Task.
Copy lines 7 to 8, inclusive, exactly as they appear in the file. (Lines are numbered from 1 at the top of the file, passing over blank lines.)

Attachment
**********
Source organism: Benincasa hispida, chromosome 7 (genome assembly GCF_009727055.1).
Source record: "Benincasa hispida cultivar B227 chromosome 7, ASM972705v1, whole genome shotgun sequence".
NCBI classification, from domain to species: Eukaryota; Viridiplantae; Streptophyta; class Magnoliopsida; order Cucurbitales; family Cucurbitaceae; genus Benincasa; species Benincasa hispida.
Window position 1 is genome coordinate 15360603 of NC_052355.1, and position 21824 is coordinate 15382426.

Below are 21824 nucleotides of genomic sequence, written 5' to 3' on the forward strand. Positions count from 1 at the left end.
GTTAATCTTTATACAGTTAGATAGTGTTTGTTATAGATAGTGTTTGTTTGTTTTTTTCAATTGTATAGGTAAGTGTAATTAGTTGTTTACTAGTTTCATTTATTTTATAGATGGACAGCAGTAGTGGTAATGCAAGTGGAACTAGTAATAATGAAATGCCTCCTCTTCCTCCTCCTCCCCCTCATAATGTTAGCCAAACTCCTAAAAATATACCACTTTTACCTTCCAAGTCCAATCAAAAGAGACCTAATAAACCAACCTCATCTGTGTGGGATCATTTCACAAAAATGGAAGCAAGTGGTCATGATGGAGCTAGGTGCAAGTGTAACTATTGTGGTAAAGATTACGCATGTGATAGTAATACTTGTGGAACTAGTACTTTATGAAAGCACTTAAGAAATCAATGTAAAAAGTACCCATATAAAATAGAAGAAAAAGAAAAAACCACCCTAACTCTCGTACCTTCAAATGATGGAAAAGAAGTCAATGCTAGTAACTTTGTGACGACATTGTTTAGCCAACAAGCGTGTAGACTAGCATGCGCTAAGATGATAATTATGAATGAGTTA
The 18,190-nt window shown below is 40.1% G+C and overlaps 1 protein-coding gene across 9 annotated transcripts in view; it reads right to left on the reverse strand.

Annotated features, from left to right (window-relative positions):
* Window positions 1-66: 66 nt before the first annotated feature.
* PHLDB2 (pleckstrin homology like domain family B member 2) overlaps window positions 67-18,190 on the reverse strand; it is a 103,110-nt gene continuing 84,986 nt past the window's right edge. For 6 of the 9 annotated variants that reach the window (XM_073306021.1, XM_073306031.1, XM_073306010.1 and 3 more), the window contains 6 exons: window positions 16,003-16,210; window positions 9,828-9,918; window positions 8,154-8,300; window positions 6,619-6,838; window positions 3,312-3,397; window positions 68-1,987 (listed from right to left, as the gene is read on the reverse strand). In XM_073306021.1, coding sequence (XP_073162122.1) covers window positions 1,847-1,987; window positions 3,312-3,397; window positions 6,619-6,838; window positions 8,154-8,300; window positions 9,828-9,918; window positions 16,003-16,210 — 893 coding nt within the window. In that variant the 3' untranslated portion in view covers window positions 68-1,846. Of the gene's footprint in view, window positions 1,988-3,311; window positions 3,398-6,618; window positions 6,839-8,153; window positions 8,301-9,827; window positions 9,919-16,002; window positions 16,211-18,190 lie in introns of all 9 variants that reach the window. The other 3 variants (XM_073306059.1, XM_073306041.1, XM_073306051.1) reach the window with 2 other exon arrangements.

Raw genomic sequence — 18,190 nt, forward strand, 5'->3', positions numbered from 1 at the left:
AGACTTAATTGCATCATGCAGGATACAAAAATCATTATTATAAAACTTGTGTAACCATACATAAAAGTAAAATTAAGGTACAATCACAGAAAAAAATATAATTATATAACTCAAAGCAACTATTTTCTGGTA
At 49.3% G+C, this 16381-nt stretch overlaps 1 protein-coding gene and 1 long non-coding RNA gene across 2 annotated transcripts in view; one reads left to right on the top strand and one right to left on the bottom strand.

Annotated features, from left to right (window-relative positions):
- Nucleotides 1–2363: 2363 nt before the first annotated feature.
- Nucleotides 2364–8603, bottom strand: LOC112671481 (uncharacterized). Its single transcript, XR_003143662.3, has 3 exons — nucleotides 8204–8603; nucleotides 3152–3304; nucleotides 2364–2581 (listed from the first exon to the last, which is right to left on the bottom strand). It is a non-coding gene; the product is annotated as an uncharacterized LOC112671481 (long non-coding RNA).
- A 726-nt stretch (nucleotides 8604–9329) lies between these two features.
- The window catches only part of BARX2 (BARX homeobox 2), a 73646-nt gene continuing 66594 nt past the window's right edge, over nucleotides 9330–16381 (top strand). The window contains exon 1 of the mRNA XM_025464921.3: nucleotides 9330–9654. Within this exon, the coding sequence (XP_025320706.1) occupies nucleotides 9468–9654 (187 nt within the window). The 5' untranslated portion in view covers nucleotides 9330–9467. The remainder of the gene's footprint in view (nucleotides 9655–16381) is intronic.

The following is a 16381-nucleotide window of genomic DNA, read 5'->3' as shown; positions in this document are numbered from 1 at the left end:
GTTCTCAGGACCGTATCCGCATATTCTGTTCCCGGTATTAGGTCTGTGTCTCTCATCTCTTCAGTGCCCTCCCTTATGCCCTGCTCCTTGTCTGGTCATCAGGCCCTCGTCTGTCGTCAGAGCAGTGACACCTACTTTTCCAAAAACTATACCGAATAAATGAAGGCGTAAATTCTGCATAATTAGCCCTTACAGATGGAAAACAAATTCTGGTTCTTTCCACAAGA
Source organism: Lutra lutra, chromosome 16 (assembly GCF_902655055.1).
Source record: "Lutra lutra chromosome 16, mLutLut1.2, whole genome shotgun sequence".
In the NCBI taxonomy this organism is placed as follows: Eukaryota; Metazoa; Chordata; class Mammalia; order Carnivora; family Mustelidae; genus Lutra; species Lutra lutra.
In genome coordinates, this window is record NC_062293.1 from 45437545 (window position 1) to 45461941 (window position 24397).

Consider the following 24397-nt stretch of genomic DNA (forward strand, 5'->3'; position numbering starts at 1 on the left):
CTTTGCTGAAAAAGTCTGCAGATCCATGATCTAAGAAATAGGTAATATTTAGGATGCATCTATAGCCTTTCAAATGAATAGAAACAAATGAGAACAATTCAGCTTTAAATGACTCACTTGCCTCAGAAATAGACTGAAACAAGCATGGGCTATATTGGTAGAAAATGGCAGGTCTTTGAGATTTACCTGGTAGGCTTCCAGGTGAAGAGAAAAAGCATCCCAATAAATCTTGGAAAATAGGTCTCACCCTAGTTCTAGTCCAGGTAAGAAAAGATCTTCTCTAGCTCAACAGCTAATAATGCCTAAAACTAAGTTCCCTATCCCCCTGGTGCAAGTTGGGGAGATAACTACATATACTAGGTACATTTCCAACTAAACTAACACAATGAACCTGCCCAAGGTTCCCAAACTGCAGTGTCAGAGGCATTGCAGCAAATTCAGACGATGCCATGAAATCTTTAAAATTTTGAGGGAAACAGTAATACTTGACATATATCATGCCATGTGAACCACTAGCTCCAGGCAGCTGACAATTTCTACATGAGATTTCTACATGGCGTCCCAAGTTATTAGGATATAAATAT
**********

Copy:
The 18,190-nt window shown below is 40.1% G+C and overlaps 1 protein-coding gene across 9 annotated transcripts in view; it reads right to left on the reverse strand.

Annotated features, from left to right (window-relative positions):